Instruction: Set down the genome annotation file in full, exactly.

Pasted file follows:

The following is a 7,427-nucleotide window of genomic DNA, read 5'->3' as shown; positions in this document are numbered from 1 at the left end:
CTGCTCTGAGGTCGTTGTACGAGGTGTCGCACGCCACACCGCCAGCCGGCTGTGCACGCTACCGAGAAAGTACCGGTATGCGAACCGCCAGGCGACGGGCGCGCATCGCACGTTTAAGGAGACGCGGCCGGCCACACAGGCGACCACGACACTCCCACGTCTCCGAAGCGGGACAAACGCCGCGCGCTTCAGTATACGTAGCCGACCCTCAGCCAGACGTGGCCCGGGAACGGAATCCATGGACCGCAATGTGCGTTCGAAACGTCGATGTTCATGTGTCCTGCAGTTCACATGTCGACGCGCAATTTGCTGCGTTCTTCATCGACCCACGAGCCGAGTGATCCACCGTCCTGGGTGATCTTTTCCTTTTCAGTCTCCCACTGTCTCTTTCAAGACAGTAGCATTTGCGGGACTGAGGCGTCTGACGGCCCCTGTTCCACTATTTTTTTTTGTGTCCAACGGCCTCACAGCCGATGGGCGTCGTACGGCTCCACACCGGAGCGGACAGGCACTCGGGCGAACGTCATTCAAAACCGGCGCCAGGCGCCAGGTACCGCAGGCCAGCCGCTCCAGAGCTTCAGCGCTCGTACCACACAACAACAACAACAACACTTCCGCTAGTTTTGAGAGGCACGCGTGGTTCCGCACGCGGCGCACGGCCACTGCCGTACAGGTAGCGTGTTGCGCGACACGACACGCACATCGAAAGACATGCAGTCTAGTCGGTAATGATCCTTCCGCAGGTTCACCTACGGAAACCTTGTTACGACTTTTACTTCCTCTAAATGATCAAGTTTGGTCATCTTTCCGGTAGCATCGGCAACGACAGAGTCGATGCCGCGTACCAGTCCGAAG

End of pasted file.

The following is a 7,427-nucleotide window of genomic DNA, read 5'->3' as shown; positions in this document are numbered from 1 at the left end:
CTGCTCTGAGGTCGTTGTACGAGGTGTCGCACGCCACACCGCCAGCCGGCTGTGCACGCTACCGAGAAAGTACCGGTATGCGAACCGCCAGGCGACGGGCGCGCATCGCACGTTTAAGGAGACGCGGCCGGCCACACAGGCGACCACGACACTCCCACGTCTCCGAAGCGGGACAAACGCCGCGCGCTTCAGTATACGTAGCCGACCCTCAGCCAGACGTGGCCCGGGAACGGAATCCATGGACCGCAATGTGCGTTCGAAACGTCGATGTTCATGTGTCCTGCAGTTCACATGTCGACGCGCAATTTGCTGCGTTCTTCATCGACCCACGAGCCGAGTGATCCACCGTCCTGGGTGATCTTTTCCTTTTCAGTCTCCCACTGTCTCTTTCAAGACAGTAGCATTTGCGGGACTGAGGCGTCTGACGGCCCCTGTTCCACTATTTTTTTTTGTGTCCAACGGCCTCACAGCCGATGGGCGTCGTACGGCTCCACACCGGAGCGGACAGGCACTCGGGCGAACGTCATTCAAAACCGGCGCCAGGCGCCAGGTACCGCAGGCCAGCCGCTCCAGAGCTTCAGCGCTCGTACCACACAACAACAACAACAACACTTCCGCTAGTTTTGAGAGGCACGCGTGGTTCCGCACGCGGCGCACGGCCACTGCCGTACAGGTAGCGTGTTGCGCGACACGACACGCACATCGAAAGACATGCAGTCTAGTCGGTAATGATCCTTCCGCAGGTTCACCTACGGAAACCTTGTTACGACTTTTACTTCCTCTAAATGATCAAGTTTGGTCATCTTTCCGGTAGCATCGGCAACGACAGAGTCGATGCCGCGTACCAGTCCGAAG